Northborough's open town meeting "grass roots" government now operates under its own home rule charter. The governing body of the town are the five elected members of the town's select board and the town meeting membership of registered voters. In the days of unheated meeting houses, town meetings were often adjourned to the warmth of the famous Post Road stage stop, Monroe's Tavern. This tavern was relocated to the corner of Blake and Pierce streets in 1867 and demolished in the early 2000's. The meeting locale of the select board as well as the "official" offices of the town have moved from the first church to the second church vestry to the Old Town House to the "old" Town Hall (which merited a listing from the National Park Service Department as an Historical Architectural Monument, having the longest roof span of any known French Mansard roof style building) to the "new" Town Hall, which is the old Northborough High School -- built in the early 1930s.

Along the old Boston Post Road, commemorative plaques outline historical events including the place where Mary Goodnow, a young Northborough settler, was scalped by Indians in 1707. Scattered along the tributaries of the Assabet River, numerous mills serve as markers of another kind, commemorating the places where textile manufacturing and other early industry boomed, and then, ebbed and died.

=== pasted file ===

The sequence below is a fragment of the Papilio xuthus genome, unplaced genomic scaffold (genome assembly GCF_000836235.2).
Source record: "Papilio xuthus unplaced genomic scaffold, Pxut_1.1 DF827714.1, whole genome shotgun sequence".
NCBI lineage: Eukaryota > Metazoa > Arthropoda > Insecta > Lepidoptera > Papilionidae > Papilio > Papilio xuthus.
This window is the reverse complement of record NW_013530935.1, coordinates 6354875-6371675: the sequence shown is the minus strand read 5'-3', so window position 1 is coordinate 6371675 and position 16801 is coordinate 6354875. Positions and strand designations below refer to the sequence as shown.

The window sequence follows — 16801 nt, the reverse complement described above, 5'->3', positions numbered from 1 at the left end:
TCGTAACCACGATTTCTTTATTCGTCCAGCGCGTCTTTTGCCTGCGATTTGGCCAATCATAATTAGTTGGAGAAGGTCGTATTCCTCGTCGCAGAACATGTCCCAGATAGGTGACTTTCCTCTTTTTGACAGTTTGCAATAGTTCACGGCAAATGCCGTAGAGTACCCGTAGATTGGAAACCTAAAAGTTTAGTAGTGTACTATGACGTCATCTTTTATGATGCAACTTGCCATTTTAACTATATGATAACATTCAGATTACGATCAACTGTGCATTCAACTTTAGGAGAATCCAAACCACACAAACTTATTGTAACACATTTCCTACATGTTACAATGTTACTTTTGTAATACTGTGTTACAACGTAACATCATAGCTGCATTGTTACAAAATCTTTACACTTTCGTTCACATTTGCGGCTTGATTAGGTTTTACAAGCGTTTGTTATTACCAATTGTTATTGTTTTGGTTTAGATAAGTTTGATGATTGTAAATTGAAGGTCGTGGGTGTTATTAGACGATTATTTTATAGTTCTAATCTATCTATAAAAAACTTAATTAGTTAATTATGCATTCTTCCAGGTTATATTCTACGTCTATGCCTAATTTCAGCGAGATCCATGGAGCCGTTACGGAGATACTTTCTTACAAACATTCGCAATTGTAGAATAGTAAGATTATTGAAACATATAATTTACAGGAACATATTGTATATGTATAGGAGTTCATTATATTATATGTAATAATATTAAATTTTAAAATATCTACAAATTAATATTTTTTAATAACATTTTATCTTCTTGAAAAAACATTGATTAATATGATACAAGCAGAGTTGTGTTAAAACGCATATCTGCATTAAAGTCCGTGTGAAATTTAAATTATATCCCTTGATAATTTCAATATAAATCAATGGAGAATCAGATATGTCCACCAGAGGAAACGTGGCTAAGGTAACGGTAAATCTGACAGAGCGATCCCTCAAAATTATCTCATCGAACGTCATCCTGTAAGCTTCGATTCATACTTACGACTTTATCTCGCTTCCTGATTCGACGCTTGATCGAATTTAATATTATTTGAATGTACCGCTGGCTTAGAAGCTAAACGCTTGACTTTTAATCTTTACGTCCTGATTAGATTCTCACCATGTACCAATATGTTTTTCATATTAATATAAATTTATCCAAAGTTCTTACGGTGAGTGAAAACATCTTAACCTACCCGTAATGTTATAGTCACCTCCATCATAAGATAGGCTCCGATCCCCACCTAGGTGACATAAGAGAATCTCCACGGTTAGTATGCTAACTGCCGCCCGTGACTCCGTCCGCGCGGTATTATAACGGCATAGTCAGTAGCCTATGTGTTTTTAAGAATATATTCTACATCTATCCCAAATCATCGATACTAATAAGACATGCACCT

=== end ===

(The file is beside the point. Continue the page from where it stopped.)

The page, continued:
Today, in addition to providing the setting for several working farms, Northborough is also host to a burgeoning research and development-oriented industrial park; however, the town serves primarily as a residential area, rural home to Boston and Worcester commuters.

 
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BIBLIOGRAPHY

This bibliography includes published sources, booklets published by the Northborough Historical Society, and other materials on file at the Northborough Historical Society.


 
Published Sources
Allen, Joseph, Sketches of the Town of Northborough. Worcester: 1826.
Ellis, Robert P., et al. To Celebrate Our Town: The First One Hundred Years of the Northborough Historical Society. Northborough: Northborough Historical Society, 2005.